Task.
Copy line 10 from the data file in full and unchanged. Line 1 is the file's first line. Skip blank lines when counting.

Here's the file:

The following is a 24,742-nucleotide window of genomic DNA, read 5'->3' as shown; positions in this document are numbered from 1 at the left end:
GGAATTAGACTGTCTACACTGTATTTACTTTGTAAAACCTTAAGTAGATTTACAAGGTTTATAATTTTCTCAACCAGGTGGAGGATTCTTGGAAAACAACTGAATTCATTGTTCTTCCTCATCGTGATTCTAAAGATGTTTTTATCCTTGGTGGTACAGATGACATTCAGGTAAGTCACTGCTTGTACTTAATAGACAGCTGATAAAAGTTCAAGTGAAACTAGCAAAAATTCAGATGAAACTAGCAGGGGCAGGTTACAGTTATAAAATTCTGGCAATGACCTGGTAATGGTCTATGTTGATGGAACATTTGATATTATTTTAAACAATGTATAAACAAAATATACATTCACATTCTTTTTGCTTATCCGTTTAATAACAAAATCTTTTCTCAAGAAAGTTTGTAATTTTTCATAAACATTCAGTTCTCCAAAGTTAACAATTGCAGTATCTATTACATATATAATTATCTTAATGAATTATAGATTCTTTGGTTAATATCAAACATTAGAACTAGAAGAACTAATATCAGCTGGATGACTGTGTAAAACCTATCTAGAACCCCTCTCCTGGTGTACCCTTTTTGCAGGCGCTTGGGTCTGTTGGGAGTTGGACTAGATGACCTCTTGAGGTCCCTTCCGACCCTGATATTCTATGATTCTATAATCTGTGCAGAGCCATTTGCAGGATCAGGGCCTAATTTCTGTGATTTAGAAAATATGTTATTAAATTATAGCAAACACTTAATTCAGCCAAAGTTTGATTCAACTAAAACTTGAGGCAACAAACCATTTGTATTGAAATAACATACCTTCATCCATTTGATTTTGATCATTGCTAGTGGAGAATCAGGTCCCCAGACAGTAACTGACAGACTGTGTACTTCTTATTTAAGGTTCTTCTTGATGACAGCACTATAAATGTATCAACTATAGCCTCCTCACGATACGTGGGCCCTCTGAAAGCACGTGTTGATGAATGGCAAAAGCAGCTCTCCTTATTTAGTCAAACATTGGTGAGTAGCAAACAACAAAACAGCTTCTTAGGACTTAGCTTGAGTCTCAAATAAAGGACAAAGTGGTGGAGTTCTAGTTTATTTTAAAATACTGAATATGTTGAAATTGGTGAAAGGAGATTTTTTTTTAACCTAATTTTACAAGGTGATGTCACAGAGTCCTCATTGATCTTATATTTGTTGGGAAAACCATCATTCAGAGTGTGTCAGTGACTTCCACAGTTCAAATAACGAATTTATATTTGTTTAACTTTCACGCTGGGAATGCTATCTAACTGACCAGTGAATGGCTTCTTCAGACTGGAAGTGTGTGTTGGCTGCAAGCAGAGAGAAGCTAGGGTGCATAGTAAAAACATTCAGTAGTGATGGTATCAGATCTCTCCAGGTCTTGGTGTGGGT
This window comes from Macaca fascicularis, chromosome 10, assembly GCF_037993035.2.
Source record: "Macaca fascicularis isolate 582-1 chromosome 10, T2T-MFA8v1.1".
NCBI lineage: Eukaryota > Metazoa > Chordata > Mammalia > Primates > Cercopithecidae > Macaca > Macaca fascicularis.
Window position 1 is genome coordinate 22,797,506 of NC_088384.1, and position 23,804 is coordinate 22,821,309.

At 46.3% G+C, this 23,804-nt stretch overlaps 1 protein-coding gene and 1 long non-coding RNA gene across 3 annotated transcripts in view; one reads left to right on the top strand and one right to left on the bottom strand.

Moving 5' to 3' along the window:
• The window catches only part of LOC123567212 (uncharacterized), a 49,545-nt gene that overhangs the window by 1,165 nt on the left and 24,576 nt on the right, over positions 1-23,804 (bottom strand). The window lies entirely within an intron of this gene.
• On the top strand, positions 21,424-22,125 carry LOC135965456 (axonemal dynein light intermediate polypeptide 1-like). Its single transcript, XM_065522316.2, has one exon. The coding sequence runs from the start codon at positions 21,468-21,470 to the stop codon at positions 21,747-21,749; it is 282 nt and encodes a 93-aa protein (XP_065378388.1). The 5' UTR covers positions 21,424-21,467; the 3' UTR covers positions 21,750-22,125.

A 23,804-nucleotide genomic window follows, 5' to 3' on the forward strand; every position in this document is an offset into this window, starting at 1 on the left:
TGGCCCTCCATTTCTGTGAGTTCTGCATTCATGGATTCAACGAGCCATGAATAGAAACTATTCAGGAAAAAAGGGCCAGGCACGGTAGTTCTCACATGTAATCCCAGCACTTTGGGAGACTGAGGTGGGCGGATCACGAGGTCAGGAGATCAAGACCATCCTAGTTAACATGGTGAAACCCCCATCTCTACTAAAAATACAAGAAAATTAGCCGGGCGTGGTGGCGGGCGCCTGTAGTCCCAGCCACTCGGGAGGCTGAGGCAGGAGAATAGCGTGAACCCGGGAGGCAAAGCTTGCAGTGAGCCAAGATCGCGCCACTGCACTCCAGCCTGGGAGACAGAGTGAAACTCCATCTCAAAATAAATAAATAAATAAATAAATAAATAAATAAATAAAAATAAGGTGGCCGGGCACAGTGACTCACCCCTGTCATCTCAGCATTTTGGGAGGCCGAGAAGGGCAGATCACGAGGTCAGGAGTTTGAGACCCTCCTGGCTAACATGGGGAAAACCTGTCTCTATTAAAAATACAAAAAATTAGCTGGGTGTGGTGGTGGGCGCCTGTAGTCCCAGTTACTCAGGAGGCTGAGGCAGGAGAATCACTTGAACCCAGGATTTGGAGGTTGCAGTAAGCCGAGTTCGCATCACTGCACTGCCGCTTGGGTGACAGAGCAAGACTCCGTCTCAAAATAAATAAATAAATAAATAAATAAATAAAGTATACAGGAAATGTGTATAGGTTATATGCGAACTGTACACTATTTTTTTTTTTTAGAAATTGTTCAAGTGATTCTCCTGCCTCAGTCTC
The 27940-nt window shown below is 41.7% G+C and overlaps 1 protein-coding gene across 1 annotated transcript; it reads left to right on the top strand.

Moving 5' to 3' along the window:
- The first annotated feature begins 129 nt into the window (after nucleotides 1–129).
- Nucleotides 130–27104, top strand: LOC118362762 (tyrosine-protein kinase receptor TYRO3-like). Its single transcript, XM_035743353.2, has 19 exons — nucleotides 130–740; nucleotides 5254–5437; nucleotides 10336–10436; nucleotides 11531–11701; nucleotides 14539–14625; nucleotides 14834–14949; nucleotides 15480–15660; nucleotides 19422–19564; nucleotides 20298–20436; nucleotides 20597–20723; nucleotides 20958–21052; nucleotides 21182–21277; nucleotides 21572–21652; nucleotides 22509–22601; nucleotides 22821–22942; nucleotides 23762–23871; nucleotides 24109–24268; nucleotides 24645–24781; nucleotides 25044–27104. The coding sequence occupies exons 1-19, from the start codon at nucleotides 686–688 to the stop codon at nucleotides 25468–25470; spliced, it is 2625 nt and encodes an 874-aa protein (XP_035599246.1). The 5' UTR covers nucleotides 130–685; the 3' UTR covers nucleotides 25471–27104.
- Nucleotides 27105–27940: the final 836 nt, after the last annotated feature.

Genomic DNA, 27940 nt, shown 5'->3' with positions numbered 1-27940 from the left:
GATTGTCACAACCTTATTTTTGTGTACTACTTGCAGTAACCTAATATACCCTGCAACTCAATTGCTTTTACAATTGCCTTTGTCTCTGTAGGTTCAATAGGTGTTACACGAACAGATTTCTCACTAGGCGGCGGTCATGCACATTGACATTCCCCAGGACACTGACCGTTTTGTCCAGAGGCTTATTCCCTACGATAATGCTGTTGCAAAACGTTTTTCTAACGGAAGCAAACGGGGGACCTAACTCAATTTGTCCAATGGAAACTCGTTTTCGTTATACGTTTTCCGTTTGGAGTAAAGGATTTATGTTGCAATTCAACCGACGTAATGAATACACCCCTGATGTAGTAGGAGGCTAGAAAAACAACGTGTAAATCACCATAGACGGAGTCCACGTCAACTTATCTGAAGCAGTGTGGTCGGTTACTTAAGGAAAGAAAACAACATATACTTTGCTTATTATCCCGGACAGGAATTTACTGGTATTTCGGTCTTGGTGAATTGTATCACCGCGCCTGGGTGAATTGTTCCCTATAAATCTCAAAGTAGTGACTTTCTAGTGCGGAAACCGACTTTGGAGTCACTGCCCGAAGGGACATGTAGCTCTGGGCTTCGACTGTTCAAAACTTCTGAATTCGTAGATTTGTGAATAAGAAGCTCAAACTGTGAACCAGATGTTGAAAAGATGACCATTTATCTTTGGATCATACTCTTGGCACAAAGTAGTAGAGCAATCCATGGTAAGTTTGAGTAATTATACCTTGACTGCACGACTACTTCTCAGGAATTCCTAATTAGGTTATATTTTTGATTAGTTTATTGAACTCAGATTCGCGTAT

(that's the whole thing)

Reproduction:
• On the top strand, positions 21,424-22,125 carry LOC135965456 (axonemal dynein light intermediate polypeptide 1-like). Its single transcript, XM_065522316.2, has one exon. The coding sequence runs from the start codon at positions 21,468-21,470 to the stop codon at positions 21,747-21,749; it is 282 nt and encodes a 93-aa protein (XP_065378388.1). The 5' UTR covers positions 21,424-21,467; the 3' UTR covers positions 21,750-22,125.